What is the runtime of Coq's (dependent) Type Inference?

I remember learning in a class that type inference is decidable but usually takes a long time (e.g. type inference in OCaml is EXPTIME).

I was wondering, since Coq allows programs/values themselves to be in the Type somehow my guess would be that type inference is either:

  1. Doubly EXPTIME
  2. Undecidable

Does someone know the answer to this? A reference and an intuition would be highly appreciated too.


related:

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It’s exponential but usually very quick: the slow cases occur in very unnatural code (source: TAPL).

“Type inference” seems too vague to answer, since Coq doesn’t have a single type inference algorithm (Program and refine use a more powerful one). Decidability is also probably affected by which features are used. Coq functions themselves are total, so per se they’re not a problem, however:

  • Higher-order unification is undecidable in general but has decidable restrictions; I’m not sure how much of that is used in type inference/unification. Also note that Coq has at least 2 unification algorithms — tactic unification, and evarconv.

  • Typeclass search need not terminate.

  • Canonical structure inference is pretty powerful but I cannot comment on its decidability, and there might be more.

hmmm…I was thinking something like “any piece of Coq code written, can we decide it’s type”. Not sure if that is too vague to give formal results + references.

Would restricting to Gallina help? (which is most of Coq as far as I understand, perhaps minus ltac and ssreflect)

Official references would be most useful. :slight_smile:

As I was trying to say, restricting to Gallina is still not enough: Definition foo uses a different inference algorithm from Program Definition foo (which also enables other features) and refine term. But if Gallina includes typeclasses (which IMHO it should), you can trivially add an instance loop to make inference diverge; you can probably encode more interesting problems to show TC search is Turing-complete.

So let’s maybe focus on pure Gallina using the Definition vernacular, without typeclasses, canonical structures, or any ways to invoke custom proof search procedures. Is there any description of the time complexity of some idealized inference algorithm?

Typechecking of fully specified terms is decidable, this is what the kernel does.
Once you have holes (_ or from implicit arguments) decidability is lost.

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The time complexity of Coq type inference is at least the time complexity of conversion checking for types. That involves evaluating arbitrary Coq functions, so the worst case complexity is bounded by Coq’s proof-theoretic strength, which is far beyond any decidable complexity class that comes up in complexity theory. In other words, if we pick a collection of decidable features (e.g. exclude looping tactics, instances etc), then the worst case complexity is still unimaginably high.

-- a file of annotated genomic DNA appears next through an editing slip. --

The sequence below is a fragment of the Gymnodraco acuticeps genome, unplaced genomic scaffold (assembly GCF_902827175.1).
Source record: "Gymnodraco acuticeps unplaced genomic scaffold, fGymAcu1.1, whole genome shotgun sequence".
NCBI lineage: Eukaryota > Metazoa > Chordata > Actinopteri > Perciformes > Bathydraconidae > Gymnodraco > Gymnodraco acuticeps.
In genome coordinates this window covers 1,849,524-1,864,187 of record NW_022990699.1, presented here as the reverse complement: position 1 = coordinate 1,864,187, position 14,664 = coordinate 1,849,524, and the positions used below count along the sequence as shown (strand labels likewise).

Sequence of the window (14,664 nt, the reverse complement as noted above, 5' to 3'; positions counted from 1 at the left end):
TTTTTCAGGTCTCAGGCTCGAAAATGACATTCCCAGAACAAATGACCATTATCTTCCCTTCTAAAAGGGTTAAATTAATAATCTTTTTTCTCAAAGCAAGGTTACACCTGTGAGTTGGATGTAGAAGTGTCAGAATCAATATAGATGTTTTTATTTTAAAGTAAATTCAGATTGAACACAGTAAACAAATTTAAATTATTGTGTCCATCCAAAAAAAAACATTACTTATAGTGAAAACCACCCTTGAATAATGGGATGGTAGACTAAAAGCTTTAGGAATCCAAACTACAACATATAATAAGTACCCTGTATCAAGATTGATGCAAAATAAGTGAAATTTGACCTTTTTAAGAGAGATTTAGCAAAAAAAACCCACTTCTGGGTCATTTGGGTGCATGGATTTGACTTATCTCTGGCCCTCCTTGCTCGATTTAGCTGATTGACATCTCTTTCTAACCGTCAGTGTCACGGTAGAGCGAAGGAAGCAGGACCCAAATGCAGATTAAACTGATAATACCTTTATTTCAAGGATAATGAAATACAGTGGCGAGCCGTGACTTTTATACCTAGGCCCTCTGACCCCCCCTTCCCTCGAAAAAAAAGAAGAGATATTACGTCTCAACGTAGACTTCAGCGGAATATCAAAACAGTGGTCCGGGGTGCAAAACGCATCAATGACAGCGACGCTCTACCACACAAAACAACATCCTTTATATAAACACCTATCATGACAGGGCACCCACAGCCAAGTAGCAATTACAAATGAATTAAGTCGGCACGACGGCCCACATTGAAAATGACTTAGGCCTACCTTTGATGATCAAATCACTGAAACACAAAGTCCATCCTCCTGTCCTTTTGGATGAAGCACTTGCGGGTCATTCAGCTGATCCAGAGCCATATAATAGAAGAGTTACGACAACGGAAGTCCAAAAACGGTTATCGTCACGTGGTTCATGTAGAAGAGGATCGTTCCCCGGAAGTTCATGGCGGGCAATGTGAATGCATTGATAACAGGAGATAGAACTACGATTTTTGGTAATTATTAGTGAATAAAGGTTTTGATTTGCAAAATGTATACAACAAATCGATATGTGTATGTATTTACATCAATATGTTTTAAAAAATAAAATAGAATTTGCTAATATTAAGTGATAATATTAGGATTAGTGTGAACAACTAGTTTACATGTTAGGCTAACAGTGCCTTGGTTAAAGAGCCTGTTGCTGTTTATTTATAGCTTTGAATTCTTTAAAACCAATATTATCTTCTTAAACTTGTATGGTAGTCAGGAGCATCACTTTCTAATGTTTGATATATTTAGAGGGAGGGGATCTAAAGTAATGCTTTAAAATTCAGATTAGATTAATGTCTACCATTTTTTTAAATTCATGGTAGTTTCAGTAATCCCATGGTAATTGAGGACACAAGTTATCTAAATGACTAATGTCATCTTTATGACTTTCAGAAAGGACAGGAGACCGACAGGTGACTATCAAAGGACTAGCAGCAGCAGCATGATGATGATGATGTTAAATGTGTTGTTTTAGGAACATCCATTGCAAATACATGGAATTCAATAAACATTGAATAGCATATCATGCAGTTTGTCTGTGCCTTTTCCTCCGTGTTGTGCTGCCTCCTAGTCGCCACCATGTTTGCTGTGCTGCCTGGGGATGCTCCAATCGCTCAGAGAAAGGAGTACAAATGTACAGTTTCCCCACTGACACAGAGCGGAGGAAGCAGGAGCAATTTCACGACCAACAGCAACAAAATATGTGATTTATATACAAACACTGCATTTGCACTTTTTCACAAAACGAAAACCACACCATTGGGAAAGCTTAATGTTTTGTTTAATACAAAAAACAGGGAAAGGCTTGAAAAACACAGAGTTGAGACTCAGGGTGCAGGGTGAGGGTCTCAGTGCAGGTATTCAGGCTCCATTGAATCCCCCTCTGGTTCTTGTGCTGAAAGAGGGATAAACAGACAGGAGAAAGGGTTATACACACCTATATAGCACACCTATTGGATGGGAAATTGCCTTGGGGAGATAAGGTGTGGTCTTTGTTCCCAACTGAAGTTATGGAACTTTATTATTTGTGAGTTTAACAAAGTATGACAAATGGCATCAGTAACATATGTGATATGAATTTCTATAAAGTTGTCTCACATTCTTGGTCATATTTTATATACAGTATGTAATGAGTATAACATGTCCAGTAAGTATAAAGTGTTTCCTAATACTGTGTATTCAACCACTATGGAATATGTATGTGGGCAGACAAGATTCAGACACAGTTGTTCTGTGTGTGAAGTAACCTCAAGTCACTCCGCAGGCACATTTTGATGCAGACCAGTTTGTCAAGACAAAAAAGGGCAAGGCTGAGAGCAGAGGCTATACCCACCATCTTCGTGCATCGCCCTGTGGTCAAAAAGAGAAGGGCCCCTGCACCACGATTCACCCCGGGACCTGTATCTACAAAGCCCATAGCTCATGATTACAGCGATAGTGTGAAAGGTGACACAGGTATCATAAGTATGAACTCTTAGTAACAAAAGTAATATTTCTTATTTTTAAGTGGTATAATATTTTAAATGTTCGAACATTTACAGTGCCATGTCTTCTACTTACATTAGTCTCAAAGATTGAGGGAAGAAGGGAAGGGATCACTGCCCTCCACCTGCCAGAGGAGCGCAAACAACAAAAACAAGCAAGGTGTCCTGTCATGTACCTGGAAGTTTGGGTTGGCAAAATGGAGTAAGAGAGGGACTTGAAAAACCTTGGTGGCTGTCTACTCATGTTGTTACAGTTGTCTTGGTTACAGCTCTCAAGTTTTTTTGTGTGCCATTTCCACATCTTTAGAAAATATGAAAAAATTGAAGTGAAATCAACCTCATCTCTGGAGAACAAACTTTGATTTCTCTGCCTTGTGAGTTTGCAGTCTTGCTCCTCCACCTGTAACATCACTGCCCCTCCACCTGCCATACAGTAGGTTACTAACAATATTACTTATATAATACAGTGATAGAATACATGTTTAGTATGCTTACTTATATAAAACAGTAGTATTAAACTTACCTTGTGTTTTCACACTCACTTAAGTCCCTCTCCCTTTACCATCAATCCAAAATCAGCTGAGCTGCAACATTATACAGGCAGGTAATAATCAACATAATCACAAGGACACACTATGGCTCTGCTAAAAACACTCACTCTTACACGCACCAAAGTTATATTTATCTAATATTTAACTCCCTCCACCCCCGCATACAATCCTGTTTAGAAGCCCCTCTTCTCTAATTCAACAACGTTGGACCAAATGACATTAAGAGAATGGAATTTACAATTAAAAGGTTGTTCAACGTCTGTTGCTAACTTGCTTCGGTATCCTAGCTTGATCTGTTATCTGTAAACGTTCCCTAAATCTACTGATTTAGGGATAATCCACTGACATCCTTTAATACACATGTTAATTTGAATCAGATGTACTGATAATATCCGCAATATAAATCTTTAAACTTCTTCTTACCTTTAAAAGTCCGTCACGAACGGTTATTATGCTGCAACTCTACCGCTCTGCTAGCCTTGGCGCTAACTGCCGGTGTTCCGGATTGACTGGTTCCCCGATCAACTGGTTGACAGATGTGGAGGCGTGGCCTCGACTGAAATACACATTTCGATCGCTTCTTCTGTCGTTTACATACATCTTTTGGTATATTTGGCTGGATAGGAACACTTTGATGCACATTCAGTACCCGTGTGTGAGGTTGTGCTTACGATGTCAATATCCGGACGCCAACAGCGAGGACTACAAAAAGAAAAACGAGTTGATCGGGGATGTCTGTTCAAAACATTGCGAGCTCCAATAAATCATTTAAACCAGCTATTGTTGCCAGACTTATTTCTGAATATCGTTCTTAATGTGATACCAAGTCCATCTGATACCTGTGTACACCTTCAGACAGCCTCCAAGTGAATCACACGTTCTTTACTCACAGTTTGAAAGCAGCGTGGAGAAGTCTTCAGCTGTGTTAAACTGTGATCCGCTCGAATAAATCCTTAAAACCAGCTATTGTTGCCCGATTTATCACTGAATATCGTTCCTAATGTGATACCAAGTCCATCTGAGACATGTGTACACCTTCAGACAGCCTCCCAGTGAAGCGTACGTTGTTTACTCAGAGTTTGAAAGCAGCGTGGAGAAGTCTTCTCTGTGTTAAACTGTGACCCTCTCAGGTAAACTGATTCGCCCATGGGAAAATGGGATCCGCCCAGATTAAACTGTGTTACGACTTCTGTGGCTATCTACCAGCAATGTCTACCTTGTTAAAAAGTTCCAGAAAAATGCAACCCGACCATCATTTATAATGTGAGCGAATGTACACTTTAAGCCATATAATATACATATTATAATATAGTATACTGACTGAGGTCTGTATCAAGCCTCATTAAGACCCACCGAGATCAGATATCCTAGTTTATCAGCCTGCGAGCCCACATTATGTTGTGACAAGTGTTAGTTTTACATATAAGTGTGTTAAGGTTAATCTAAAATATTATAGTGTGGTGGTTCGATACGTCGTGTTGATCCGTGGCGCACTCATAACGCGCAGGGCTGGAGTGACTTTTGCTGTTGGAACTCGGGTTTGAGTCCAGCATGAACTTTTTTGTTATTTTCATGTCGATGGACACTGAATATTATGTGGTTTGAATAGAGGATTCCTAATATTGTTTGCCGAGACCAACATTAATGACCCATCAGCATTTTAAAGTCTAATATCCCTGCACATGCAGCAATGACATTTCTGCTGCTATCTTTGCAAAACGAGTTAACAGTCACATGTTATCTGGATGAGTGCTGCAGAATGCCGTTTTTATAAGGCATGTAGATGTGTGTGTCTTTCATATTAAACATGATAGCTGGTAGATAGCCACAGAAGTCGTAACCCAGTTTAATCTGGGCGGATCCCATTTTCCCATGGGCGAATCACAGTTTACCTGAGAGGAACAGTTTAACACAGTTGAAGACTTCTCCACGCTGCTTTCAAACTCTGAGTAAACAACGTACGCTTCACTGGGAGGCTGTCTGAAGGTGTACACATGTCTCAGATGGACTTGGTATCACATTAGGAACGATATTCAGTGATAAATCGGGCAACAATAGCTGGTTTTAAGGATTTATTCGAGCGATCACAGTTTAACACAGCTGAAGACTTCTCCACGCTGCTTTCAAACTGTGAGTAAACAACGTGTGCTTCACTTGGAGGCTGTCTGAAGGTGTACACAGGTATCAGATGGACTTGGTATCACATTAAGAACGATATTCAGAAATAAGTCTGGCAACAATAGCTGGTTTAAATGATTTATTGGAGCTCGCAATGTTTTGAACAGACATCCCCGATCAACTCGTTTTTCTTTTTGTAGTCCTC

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Is there an official reference for Coq that analyzes the type inference algorithm?

Now that I think about it - I don’t think it should be undecidable. Given a program (or a proof object), computing its type should be decidable given that we have all the constructors of the object. It seems very similar to type checking, except that we need to construct the type. If it were undecidable it feels it would be very hard to check the proof objects Coq builds.

Both of your questions are covered by the answers above (EDIT: except for the reference, but I don’t think you could publish the reference you want in a paper, and I don’t know a textbook discussing this).

  • checking the proof objects that Coq builds must be decidable (as you say), but that is just type checking not type inference: all the holes and implicit arguments have already been inferred.
  • as Andras says, conversion checking (hence typechecking) takes virtually unbounded time. Since Coq can implement Ackermann’s function, it can express functions outside the “Primitive Recursive” class (PR (complexity) - Wikipedia). You can also write loops taking Ackermann(inputs) iterations. All Coq functions are recursive (so in R (complexity) - Wikipedia), even if Coq can’t express all recursive functions (in particular, not its own self-interpreter, by usual computability proof techniques).
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I think we can say that asking for the complexity of the typechecker has no meaning. Would you ask for the complexity of e.g. the ocaml toplevel? There is no bound to the time it may take to execute an (even small) arbitrary program. It is the same here since typechecking may need to actually execute a program.

Concrete example in ocaml:

ack 1000 1000;;

Concrete in coq typechecking:

Check (eq_refl (ack 1000 1000): ack 1001 1001=ack 1001 1001).